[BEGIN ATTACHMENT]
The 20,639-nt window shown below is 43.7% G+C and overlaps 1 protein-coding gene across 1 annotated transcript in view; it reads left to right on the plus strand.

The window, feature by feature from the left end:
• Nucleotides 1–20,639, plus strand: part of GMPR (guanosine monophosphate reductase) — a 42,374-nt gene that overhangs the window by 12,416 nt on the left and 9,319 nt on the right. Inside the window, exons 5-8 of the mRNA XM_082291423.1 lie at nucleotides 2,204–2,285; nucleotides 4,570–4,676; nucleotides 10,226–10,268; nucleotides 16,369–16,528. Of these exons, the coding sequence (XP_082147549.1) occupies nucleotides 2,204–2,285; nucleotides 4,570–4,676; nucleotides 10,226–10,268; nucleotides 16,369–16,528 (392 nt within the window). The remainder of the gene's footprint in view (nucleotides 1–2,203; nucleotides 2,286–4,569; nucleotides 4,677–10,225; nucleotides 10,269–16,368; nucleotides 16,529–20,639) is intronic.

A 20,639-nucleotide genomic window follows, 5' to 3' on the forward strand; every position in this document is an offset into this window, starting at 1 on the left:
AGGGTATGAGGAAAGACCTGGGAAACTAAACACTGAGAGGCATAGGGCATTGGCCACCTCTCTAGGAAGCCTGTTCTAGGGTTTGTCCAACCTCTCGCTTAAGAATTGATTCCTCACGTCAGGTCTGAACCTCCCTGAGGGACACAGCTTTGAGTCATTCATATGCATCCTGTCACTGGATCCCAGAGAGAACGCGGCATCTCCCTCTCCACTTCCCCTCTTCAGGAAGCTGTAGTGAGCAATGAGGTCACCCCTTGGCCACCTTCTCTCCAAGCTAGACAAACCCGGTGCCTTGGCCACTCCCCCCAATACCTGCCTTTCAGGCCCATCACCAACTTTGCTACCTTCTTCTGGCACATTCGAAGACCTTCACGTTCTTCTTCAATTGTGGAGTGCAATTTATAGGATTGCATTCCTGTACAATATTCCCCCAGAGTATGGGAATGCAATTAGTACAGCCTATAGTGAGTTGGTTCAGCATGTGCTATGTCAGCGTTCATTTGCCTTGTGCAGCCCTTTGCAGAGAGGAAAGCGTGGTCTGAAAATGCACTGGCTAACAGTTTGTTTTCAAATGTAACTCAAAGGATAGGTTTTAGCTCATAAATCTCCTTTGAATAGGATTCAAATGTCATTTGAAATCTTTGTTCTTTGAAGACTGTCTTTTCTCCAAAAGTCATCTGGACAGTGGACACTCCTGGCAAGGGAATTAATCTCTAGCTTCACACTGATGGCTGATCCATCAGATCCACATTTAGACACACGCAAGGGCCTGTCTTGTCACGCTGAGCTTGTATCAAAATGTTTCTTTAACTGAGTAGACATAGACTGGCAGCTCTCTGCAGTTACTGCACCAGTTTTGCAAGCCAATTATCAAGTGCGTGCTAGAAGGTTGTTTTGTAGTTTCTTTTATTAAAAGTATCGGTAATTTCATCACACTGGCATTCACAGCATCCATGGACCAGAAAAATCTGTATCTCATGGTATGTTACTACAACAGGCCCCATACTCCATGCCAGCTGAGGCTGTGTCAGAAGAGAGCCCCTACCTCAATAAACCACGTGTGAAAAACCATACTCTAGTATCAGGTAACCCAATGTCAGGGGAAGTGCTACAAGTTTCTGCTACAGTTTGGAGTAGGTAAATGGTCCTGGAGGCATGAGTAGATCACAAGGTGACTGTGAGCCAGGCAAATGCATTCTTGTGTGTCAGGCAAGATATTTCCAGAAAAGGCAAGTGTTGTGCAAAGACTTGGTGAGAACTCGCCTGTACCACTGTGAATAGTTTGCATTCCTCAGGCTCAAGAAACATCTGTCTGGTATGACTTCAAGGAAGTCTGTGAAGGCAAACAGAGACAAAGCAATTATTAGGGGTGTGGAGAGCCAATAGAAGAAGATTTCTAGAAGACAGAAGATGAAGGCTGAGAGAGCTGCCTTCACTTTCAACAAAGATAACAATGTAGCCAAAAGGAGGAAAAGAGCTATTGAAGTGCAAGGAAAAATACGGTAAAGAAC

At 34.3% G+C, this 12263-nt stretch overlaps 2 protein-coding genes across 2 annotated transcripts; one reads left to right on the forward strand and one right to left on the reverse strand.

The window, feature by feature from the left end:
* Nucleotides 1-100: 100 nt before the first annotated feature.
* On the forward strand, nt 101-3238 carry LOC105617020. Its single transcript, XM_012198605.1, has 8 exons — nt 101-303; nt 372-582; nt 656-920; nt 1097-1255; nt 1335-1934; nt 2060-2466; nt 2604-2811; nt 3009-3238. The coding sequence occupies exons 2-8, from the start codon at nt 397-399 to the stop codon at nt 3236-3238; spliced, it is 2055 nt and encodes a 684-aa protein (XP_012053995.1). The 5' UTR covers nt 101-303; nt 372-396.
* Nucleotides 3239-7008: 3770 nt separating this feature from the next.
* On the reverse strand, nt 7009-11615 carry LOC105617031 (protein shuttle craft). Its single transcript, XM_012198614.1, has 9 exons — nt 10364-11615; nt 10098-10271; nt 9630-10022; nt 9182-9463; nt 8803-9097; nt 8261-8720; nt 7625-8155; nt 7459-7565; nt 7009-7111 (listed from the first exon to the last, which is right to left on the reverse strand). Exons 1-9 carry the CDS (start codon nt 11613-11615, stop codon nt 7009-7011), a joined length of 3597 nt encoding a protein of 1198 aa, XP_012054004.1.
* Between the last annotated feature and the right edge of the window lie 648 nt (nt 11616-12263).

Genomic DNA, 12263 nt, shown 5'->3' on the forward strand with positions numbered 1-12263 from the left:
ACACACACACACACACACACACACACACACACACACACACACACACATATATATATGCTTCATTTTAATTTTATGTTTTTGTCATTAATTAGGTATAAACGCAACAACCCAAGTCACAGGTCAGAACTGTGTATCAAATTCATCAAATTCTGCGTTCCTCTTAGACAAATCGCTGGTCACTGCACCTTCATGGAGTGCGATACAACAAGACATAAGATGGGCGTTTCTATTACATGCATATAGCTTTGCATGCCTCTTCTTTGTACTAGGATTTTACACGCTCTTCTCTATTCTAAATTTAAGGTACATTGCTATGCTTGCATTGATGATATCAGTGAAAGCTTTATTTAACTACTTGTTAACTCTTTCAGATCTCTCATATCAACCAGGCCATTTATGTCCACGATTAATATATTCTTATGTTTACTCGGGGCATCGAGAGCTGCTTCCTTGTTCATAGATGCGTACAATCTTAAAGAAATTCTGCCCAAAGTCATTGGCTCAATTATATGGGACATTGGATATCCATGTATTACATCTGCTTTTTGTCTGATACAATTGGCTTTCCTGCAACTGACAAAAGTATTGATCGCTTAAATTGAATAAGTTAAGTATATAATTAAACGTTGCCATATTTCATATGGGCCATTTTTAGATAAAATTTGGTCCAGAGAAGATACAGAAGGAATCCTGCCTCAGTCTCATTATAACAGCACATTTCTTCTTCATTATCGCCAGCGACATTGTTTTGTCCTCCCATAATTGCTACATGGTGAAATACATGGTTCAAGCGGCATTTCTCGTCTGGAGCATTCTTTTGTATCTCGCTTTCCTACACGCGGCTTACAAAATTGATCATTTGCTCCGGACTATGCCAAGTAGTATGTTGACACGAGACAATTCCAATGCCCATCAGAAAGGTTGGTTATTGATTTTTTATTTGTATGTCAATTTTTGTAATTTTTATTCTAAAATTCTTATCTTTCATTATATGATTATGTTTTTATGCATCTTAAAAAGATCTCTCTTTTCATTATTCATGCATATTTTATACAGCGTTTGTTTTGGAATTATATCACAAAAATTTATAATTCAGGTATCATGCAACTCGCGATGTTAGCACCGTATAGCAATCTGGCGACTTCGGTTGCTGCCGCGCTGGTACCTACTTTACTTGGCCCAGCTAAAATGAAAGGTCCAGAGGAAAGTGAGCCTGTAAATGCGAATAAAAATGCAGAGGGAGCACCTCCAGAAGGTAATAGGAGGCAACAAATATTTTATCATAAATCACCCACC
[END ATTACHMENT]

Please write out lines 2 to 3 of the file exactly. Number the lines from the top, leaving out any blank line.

The window, feature by feature from the left end:
• Nucleotides 1–20,639, plus strand: part of GMPR (guanosine monophosphate reductase) — a 42,374-nt gene that overhangs the window by 12,416 nt on the left and 9,319 nt on the right. Inside the window, exons 5-8 of the mRNA XM_082291423.1 lie at nucleotides 2,204–2,285; nucleotides 4,570–4,676; nucleotides 10,226–10,268; nucleotides 16,369–16,528. Of these exons, the coding sequence (XP_082147549.1) occupies nucleotides 2,204–2,285; nucleotides 4,570–4,676; nucleotides 10,226–10,268; nucleotides 16,369–16,528 (392 nt within the window). The remainder of the gene's footprint in view (nucleotides 1–2,203; nucleotides 2,286–4,569; nucleotides 4,677–10,225; nucleotides 10,269–16,368; nucleotides 16,529–20,639) is intronic.